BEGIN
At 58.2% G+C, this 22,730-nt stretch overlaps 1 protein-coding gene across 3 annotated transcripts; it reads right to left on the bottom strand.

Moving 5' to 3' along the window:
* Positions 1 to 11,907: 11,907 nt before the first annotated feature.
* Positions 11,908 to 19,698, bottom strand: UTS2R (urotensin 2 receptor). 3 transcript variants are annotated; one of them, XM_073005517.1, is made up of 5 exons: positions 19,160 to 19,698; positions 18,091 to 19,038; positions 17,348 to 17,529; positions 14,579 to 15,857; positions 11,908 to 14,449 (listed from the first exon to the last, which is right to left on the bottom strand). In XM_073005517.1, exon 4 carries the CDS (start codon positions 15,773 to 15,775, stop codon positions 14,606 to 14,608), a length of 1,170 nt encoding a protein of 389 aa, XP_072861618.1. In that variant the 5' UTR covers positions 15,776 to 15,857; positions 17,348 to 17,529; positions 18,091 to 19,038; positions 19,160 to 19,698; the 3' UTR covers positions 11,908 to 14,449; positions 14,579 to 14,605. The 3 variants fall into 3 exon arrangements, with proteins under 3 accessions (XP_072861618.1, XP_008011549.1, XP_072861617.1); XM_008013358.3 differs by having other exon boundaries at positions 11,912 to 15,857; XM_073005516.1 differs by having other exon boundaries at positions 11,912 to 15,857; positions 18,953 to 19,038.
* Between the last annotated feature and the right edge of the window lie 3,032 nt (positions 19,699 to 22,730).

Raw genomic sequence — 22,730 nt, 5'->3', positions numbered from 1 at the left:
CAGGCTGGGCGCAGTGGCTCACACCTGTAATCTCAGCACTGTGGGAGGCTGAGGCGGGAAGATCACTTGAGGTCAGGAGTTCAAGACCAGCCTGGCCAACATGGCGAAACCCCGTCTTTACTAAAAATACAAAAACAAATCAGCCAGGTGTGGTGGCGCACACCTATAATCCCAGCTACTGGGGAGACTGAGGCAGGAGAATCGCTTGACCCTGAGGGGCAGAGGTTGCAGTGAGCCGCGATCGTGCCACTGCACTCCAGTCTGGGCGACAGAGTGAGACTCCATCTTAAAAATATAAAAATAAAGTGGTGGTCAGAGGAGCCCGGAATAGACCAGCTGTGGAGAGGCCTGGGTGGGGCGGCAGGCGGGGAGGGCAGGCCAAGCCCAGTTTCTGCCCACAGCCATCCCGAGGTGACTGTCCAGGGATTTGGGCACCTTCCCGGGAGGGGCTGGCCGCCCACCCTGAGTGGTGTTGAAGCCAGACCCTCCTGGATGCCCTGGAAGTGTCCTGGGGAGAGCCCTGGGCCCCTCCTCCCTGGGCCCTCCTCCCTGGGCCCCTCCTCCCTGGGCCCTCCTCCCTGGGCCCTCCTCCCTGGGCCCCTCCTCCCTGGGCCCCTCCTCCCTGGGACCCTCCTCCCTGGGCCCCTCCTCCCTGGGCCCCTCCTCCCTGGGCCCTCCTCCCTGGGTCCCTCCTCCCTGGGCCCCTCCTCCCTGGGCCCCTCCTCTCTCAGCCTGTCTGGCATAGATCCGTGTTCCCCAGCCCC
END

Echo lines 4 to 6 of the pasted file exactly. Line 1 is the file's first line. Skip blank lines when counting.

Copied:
* Positions 11,908 to 19,698, bottom strand: UTS2R (urotensin 2 receptor). 3 transcript variants are annotated; one of them, XM_073005517.1, is made up of 5 exons: positions 19,160 to 19,698; positions 18,091 to 19,038; positions 17,348 to 17,529; positions 14,579 to 15,857; positions 11,908 to 14,449 (listed from the first exon to the last, which is right to left on the bottom strand). In XM_073005517.1, exon 4 carries the CDS (start codon positions 15,773 to 15,775, stop codon positions 14,606 to 14,608), a length of 1,170 nt encoding a protein of 389 aa, XP_072861618.1. In that variant the 5' UTR covers positions 15,776 to 15,857; positions 17,348 to 17,529; positions 18,091 to 19,038; positions 19,160 to 19,698; the 3' UTR covers positions 11,908 to 14,449; positions 14,579 to 14,605. The 3 variants fall into 3 exon arrangements, with proteins under 3 accessions (XP_072861618.1, XP_008011549.1, XP_072861617.1); XM_008013358.3 differs by having other exon boundaries at positions 11,912 to 15,857; XM_073005516.1 differs by having other exon boundaries at positions 11,912 to 15,857; positions 18,953 to 19,038.
* Between the last annotated feature and the right edge of the window lie 3,032 nt (positions 19,699 to 22,730).

Raw genomic sequence — 22,730 nt, 5'->3', positions numbered from 1 at the left: